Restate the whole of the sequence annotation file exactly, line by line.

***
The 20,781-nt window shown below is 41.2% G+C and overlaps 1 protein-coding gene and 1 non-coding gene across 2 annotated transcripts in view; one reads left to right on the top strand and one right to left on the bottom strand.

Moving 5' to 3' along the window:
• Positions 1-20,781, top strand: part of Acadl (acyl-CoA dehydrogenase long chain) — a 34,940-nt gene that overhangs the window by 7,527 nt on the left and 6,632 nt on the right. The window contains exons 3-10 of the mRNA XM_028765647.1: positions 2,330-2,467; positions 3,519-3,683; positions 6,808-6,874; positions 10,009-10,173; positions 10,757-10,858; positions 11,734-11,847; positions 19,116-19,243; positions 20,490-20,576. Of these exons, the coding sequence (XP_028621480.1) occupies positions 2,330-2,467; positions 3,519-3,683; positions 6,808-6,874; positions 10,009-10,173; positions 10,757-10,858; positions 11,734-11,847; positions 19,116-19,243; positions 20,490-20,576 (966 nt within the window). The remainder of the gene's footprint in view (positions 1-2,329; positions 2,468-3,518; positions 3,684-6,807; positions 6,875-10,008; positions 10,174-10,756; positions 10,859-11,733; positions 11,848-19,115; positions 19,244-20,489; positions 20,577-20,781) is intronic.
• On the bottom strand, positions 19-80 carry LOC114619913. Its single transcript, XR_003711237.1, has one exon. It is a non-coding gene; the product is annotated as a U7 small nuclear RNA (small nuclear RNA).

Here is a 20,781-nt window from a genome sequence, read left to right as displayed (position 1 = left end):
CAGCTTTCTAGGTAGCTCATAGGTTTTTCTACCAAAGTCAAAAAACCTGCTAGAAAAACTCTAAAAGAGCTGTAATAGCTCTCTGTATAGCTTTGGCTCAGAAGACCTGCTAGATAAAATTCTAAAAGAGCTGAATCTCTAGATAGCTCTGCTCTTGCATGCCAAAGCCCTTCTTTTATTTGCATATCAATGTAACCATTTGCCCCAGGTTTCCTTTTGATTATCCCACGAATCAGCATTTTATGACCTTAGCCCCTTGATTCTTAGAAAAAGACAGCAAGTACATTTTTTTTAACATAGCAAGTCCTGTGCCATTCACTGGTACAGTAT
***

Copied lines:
The 20,781-nt window shown below is 41.2% G+C and overlaps 1 protein-coding gene and 1 non-coding gene across 2 annotated transcripts in view; one reads left to right on the top strand and one right to left on the bottom strand.

Moving 5' to 3' along the window:
• Positions 1-20,781, top strand: part of Acadl (acyl-CoA dehydrogenase long chain) — a 34,940-nt gene that overhangs the window by 7,527 nt on the left and 6,632 nt on the right. The window contains exons 3-10 of the mRNA XM_028765647.1: positions 2,330-2,467; positions 3,519-3,683; positions 6,808-6,874; positions 10,009-10,173; positions 10,757-10,858; positions 11,734-11,847; positions 19,116-19,243; positions 20,490-20,576. Of these exons, the coding sequence (XP_028621480.1) occupies positions 2,330-2,467; positions 3,519-3,683; positions 6,808-6,874; positions 10,009-10,173; positions 10,757-10,858; positions 11,734-11,847; positions 19,116-19,243; positions 20,490-20,576 (966 nt within the window). The remainder of the gene's footprint in view (positions 1-2,329; positions 2,468-3,518; positions 3,684-6,807; positions 6,875-10,008; positions 10,174-10,756; positions 10,859-11,733; positions 11,848-19,115; positions 19,244-20,489; positions 20,577-20,781) is intronic.
• On the bottom strand, positions 19-80 carry LOC114619913. Its single transcript, XR_003711237.1, has one exon. It is a non-coding gene; the product is annotated as a U7 small nuclear RNA (small nuclear RNA).

Here is a 20,781-nt window from a genome sequence, read left to right as displayed (position 1 = left end):
CAGCTTTCTAGGTAGCTCATAGGTTTTTCTACCAAAGTCAAAAAACCTGCTAGAAAAACTCTAAAAGAGCTGTAATAGCTCTCTGTATAGCTTTGGCTCAGAAGACCTGCTAGATAAAATTCTAAAAGAGCTGAATCTCTAGATAGCTCTGCTCTTGCATGCCAAAGCCCTTCTTTTATTTGCATATCAATGTAACCATTTGCCCCAGGTTTCCTTTTGATTATCCCACGAATCAGCATTTTATGACCTTAGCCCCTTGATTCTTAGAAAAAGACAGCAAGTACATTTTTTTTAACATAGCAAGTCCTGTGCCATTCACTGGTACAGTAT